Andrew Luck is a colorectal surgeon working at the Lyell McEwin Hospital and in private practice in Adelaide’s northern suburbs. Andrew has a long history of involvement in colonoscopy quality activities including membership of the following boards and committees;

  • Conjoint Committee for the Recognition of Training in Gastrointestinal Endoscopy
  • National Bowel Cancer Screening Program Advisory Group
  • National Bowel Cancer Screening Program Quality Working Group for Colonoscopy
  • National Endoscopy Training Initiative
  • National Nurse Endoscopy Initiative Planning Committee
  • Australian Cancer Network Colonoscopy Working Group
  • Sedation in Endoscopy Guidelines Committee
  • Train the Colonoscopy Trainer (Faculty member since 2008)

Andrew is a past President of the Colorectal Surgical Society of Australia and New Zealand (CSSANZ) and Chairman of the CSSANZ Research Foundation. He is a current member of the Australia and New Zealand Training Board in Colon and Rectal Surgery. In 2017 he was conferred Honorary Life Membership of the Gastroenterological Society of Australia and was awarded the Order of Australia Medal for Services to Medicine in the field of colorectal surgery in the 2018 Australia Day Honours.


Technical Tips and Tricks to improve colonoscopy performance

Colonoscopy is the gold standard investigation for assessment of the rectum, colon and terminal ileum. High quality colonoscopy is essential in order to provide accurate detection and assessment of both neoplastic and non-neoplastic bowel disease with complete views to the caecum and a low complication rate.

The configuration of the colon with the sigmoid and transverse colons on a mesentery, however, makes colonoscopy a challenge to learn and to perform at a consistently high level. As a truly solo procedure it is also a challenge to teach, as the trainer can only describe what needs to be done to complete a task rather than being a part of the process, as would happen in operative surgery.

Whilst individual colonoscopists will each develop their own technique during and after their training, there are some ‘truisms’ that, if followed, will improve the completion rate, adenoma detection rate and polypectomy technique of all practitioners. This paper will discuss tips and tricks to improve colonoscopy performance in the following areas;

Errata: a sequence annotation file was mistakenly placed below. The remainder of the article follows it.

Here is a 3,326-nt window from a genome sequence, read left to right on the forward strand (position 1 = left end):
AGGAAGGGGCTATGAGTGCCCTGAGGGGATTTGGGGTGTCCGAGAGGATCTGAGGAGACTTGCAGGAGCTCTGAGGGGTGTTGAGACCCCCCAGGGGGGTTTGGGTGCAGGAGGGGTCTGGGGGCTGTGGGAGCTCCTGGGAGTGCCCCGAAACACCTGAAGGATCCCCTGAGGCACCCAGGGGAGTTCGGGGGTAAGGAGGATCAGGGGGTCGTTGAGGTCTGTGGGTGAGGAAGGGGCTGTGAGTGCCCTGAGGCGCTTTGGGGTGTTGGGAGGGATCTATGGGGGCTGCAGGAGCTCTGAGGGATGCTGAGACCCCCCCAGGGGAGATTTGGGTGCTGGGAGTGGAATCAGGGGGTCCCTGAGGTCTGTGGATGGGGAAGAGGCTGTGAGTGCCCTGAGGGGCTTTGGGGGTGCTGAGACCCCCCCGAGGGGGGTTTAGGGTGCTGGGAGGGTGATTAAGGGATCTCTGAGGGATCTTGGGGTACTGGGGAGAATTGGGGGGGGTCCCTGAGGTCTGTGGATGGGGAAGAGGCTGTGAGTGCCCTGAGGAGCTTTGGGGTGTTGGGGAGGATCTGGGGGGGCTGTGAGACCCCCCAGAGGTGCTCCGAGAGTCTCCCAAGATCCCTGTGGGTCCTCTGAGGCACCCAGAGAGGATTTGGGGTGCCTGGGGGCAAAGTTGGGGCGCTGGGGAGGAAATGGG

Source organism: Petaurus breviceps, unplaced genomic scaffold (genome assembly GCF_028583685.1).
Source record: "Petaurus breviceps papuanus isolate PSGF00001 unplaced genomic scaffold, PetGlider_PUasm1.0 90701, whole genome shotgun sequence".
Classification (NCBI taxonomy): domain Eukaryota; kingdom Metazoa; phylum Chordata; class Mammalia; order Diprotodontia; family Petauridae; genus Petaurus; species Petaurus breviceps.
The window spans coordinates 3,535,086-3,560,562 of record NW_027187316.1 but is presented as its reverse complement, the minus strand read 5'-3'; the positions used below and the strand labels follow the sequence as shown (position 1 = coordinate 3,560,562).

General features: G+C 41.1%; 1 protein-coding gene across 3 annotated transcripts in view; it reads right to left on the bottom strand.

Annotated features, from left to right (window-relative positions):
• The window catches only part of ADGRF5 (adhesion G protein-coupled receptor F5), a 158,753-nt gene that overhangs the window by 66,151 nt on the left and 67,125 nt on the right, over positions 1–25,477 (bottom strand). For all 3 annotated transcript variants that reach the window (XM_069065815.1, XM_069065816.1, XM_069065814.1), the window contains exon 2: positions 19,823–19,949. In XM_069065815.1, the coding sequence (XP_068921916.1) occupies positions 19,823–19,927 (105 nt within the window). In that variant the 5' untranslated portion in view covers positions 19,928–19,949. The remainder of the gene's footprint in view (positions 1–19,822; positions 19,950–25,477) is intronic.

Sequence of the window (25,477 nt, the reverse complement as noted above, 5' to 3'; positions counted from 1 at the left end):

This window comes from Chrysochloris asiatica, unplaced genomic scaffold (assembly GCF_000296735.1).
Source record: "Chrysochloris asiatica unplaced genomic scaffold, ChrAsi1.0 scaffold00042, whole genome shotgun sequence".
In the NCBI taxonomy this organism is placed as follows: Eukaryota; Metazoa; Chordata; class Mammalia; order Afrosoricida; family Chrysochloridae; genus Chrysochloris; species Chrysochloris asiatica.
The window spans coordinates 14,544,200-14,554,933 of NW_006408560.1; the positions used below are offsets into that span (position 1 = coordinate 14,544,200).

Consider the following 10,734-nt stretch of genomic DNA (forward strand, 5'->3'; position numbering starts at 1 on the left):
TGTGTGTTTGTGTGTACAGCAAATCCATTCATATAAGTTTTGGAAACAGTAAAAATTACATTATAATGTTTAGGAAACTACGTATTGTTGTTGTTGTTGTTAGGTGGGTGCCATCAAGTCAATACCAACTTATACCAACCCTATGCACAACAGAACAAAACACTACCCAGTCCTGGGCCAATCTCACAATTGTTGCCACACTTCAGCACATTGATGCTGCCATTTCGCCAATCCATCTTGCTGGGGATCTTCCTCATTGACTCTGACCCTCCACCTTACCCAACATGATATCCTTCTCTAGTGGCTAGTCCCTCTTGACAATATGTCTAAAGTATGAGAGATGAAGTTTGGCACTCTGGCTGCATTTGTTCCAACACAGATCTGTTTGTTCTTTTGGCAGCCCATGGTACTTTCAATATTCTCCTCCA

• Stance, patient and screen position
  • Hand position
  • Torque vs tip steering
  • Avoidance and resolution of loops
  • Use of scope stiffener, abdominal pressure and changes in patient position
  • Terminal ileal intubation
  • Caecal assessment
  • Withdrawal technique to maximise mucosal assessment
  • Assessment of polyps
  • Polypectomy technique, including endoscopic mucosal resection
  • Control of post polypectomy bleeding
  • Tattooing with SPOT – when and where

Training the Colonoscopy Trainers

Colonoscopy is a procedure that, unlike other surgical procedures, only allows one practitioner to operate the instrument at a time. This makes colonoscopy a uniquely challenging procedure to teach, as the trainer can only describe what needs to be done to complete a task, rather than assisting in the execution of the task as well.

Colonoscopy training has in the past, and indeed often continues to be, a trial and error process with the trainee attempting various manoeuvres to negotiate the colon and moving on to the next stage when one of these manoeuvres happens to work. Eventually, with enough practice, one becomes proficient at the procedure. Little thought is given to what works and what doesn’t in certain situations, nor reflection and memory of successes and failures in order to improve the process for subsequent procedures.

Competence achieved in this way is often unconscious, that is, the colonoscopist can safely perform the procedure, but would have difficulty describing what has been done on a step by step basis. This situation has significant implications for training the next generation of colonoscopists –if a specialist is not conscious of what needs to be done is a certain situation, then they cannot verbalise what the trainee needs to do, often meaning that a default back to trail and error tends to occur.

Recognising this situation in the early 2000’s a group of gastroenterologists in the UK devised a 2 day course designed to improve the teaching of colonoscopy in that country, concentrating on improving the conscious competence of colonoscopists in both the performance and teaching of the procedure and using modern adult education techniques to change the nature of colonoscopy teaching. With the help of the UK team, Train the Colonoscopy Trainer courses started in Australia in 2008, and we have since trained over 200 colonoscopy trainers.

This paper will provide a ‘highlights reel’ of the Australian 2 day Train the Colonoscopy Trainer course, emphasising engagement in the training process, conscious competence in both colonoscopy and its training, the set-up of an educational contract with the trainee and the provision of performance enhancing feedback.

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